Whether the employer can change his shifts like that would very much depend on his contract. This is what determines his rights and the employer’s ability to change his working arrangements. If he has a contracted pattern, such as alternating week of earlies and a week of afternoons, and no provisions allowing them to change these, then they cannot do what they have done. However, if the contract allow them to dictate the shifts that he is working or he could be asked to change them from time to time, then they would potentially be able to do this.

In terms of the bullying, that is unfortunately something that happens all too often in the workplace. The Advisory, Conciliation and Arbitration Service (ACAS) defines bullying as “offensive, intimidating, malicious or insulting behaviour, an abuse or misuse of power through means that undermine, humiliate, denigrate or injure the recipient.” Whatever form it takes, it is unwarranted and unwelcome to the individual subjected to it.

Under law, specifically the Health and Safety at Work etc Act 1974, an employer has a duty to ensure the health, safety and welfare of its employees. In addition, they have the implied contractual duty to provide a safe and suitable working environment. That includes preventing, or at least effectively dealing with bullying behaviour occurring in the workplace.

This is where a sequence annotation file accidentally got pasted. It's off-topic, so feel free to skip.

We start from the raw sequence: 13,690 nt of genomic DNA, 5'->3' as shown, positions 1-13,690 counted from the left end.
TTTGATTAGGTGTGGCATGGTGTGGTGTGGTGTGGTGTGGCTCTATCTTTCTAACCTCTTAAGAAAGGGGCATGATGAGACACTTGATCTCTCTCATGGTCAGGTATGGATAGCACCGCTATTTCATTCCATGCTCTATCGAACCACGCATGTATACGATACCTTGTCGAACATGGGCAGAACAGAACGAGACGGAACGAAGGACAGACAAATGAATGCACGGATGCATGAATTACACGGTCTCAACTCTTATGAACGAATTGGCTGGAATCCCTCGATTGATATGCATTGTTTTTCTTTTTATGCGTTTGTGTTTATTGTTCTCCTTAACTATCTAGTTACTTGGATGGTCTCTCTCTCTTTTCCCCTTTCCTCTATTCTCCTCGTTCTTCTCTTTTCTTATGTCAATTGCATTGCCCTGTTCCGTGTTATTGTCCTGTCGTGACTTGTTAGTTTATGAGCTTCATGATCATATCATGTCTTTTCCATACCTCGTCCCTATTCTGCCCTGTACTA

In terms of what the victim of bullying can do to try and deal with such problems, the following steps are recommended:

1. First of all, and if appropriate, the employee should try and resolve the issue informally with the person responsible for the bullying.

2. If the above does not work or is not a viable option, the employee should consider raising a formal grievance with the employer by following the company's grievance policy. This formally brings the bullying issue to the attention of the employer and they will have a duty to investigate and deal with it.